Dear Mr President… How red does a line have to be?

Dear Mr President

Shooting for the sake of shooting does not signal strength and determination.  On the contrary, it projects weakness and indecision.   It supports the view of those who suggest that the US shoots first and then asks the important questions.

The purpose of military action when executed by a democratic government is surely the realisation of a political or strategic goal which cannot be achieved in any other way.

What exactly is your political goal in regard to Syria?  What is your strategy? Do you actually have one?  What do you wish to achieve with an attack on Syria?  Have you any idea of the ramifications of such an attack?  What is your endgame?

If you are unable to answer all these somewhat obvious questions in a clear and concise manner, then cease and desist, take a breath and think again.

For sure, last year you drew a line, a red line and clearly stated that the use of chemical weapons would constitute a crossing of that line.  But tell me Mr President, how red does a line have to be?

The hideous footage depicting the cruel and cold blooded use of chemical weapons against civilians in a Damascus suburb last week shocked and enraged us all.  There can be no place for such crimes in the world and those who perpetrate such acts should indeed be brought to account.

However, the 1300 victims who died in last week’s chemical attack only add to a rising death toll which already exceeds 100,000 as a result of the Syrian regime’s slaughter of its own people.  For over two and a half years the US and the rest of the so called civilised word has sat on the side lines and watched as Assad and his cohorts committed crime after horrendous crime including the use of chemical weapons, rape, torture and the summary execution of men woman and children.  Can you please explain how a red line painted in the blood of over 100,000 men, woman and children does not constitute a line crossed, while the discomfort in western living rooms due to  the televised suffering of a chemical attack and the consequent death  of 1,300 innocents does?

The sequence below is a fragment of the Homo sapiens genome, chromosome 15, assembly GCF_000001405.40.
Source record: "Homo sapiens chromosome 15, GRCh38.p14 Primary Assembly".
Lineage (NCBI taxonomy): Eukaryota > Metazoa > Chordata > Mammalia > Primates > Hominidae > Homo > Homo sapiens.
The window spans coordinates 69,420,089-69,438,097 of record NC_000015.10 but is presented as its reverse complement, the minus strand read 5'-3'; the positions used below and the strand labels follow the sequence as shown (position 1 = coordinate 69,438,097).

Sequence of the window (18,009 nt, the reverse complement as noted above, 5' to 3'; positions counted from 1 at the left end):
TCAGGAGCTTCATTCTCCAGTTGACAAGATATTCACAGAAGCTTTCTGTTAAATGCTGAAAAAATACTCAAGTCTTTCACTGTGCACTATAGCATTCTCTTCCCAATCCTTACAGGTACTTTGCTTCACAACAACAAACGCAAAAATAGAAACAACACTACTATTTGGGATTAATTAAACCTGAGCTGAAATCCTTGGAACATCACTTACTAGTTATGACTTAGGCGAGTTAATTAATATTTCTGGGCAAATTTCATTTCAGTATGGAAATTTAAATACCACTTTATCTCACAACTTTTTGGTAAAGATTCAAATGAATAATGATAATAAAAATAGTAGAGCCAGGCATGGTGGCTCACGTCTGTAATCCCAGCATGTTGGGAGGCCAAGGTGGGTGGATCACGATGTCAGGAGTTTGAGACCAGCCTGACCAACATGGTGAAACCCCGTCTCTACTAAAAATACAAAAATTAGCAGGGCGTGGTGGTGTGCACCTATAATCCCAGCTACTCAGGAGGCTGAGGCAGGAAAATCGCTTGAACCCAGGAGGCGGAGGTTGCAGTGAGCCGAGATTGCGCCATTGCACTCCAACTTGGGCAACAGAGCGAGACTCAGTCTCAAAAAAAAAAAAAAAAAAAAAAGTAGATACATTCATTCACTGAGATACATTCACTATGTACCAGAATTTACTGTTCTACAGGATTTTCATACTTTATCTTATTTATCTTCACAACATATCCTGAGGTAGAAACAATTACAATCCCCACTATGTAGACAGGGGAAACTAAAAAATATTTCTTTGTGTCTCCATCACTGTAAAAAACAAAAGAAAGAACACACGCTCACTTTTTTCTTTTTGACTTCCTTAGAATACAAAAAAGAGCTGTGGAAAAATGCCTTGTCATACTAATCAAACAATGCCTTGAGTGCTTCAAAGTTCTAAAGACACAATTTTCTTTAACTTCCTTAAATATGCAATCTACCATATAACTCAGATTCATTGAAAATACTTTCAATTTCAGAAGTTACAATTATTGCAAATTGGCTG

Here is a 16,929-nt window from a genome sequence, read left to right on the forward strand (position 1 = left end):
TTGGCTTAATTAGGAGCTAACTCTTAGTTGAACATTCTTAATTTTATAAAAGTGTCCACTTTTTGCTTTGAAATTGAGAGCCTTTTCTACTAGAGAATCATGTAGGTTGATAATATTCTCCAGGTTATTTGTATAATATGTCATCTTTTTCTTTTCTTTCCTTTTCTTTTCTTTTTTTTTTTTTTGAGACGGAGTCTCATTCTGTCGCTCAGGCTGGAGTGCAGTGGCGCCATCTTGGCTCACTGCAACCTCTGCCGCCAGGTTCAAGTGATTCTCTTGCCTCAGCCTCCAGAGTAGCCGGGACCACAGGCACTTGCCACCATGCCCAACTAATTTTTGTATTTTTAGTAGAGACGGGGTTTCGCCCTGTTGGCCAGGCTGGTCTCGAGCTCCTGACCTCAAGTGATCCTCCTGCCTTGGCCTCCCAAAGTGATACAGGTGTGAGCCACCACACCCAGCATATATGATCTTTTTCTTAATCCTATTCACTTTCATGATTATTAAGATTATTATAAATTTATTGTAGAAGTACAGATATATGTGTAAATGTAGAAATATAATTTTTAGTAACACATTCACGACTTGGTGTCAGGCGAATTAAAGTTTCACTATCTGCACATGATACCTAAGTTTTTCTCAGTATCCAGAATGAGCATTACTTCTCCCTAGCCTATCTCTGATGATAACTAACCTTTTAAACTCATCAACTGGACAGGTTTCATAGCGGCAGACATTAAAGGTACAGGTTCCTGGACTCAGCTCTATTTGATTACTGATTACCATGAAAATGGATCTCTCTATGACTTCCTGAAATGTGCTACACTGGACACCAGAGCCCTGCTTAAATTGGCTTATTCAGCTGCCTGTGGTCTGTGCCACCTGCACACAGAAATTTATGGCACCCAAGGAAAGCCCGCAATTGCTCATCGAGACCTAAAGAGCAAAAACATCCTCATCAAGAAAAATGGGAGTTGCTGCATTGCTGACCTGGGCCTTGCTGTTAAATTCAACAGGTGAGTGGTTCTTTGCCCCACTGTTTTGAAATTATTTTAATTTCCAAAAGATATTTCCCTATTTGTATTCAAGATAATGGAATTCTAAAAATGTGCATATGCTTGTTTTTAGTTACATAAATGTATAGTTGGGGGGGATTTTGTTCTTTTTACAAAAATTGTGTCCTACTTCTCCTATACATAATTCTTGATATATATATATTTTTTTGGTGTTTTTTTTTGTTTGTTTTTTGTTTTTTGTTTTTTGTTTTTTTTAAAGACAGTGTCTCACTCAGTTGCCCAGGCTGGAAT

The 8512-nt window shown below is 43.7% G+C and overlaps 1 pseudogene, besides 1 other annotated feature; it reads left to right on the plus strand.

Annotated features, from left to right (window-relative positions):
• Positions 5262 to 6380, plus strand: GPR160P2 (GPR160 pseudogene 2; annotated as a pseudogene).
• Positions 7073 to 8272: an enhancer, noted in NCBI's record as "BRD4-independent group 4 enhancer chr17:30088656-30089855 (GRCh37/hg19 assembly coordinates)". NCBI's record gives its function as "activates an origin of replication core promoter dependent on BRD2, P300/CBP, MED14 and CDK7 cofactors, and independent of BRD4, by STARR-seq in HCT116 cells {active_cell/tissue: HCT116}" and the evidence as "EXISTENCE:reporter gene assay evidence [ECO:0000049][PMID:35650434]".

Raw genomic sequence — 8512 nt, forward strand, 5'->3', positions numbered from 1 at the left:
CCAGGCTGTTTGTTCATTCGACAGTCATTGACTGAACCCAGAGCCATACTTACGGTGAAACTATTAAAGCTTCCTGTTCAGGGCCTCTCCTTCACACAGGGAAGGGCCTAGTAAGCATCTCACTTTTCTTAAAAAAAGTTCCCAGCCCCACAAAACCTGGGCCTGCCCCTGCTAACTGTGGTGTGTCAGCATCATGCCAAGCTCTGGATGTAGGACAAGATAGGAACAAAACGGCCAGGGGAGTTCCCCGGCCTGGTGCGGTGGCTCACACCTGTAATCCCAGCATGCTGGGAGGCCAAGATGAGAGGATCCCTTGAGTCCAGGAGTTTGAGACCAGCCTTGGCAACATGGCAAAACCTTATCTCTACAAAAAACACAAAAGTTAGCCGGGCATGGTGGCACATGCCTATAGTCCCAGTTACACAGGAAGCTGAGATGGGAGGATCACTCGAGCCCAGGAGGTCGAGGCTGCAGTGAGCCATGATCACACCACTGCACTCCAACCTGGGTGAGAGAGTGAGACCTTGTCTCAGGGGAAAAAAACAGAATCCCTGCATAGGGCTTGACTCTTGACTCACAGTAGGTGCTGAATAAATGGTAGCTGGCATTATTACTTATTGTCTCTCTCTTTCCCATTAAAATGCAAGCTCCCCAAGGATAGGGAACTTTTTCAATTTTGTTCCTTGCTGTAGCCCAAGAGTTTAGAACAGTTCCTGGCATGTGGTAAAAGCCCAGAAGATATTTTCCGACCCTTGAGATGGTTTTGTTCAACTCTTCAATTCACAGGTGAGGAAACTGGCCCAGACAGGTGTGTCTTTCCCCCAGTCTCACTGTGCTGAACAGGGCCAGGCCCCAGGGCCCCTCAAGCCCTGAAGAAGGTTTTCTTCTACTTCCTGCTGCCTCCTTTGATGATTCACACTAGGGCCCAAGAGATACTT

What has changed?   Is there a manner in which you can kill over 100,000 people and not cross a line?  Surely a regime which murders over 100,000 of its own citizens has to be called to account and removed.  If not, then why would another 1,300 deaths, around 1% of the total deaths to date in the Syrian civil war; warrant military action by the west.  Is this the virtual straw which has led to the complete collapse of the camel, or is this more a case of an embarrassed US administration now grasping at another virtual straw, believing it must do something, anything in order to regain a modicum of credibility in the eyes of the world.

Pandering to the damaged ego of a US President and his administration is not a credible reason for going to war.  You will have to do better.

The problem in Syria is complex beyond most western understanding and more rockets and bombs are not going to improve the situation.  Notwithstanding the wholesale slaughter and death of innocents which desperately needs to end, the major threat in Syria to US and international interests is the very existence of, and now proven willingness to deploy large amounts of chemical and biological weapons.  The players in this conflict are as bad as each other, and would happily use whatever weapons at their disposal to hurt their own people, never mind US and Western interests.  You are therefore caught between a veritable rock and a hard place.

Doing nothing is not an option, as it will only encourage further carnage and use of chemical and perhaps other WMDs.  Let us not forget that Iran is watching closely as it continues its concerted efforts to become a nuclear power.  Inactivity and lack of consequences for the use of chemical weapons; will be seen as confirmation that the US and the West do not have the stomach for a fight and will eventually learn to live with a nuclear Iran, however reluctantly.

If you want some advice, the only scenario under which you should even consider a military option is one where you are prepared to follow through and attain the only possible positive outcome that could come from such a move.  That is the location, verification and destruction and or confiscation of these weapons in order to ensure that they cannot be used again by Assad and to ensure that they do not fall into the hands of Islamic extremists, a nightmare scenario if ever there was one.

Such an action, where there is a clear and logical strategic goal which improves the situation on the ground and reduces the risk of further use of WMDs could be justified and even welcomed.   The fantasy of a “discreet and limited” action is just one more example of the US administration’s failure to comprehend the region and a lamentable level of ineptitude when it comes to Middle East policy.

Current events in Syria demand action, but serious and meaningful action which alters the situation on the ground for the better. Anything less, such as a limited attack in order to “make a point” will be a futile exercise with untold ramifications.


About the Author
Gary Cohen is a documentary filmmaker and writer. He currently combines his writing and creative activities with a career in consulting.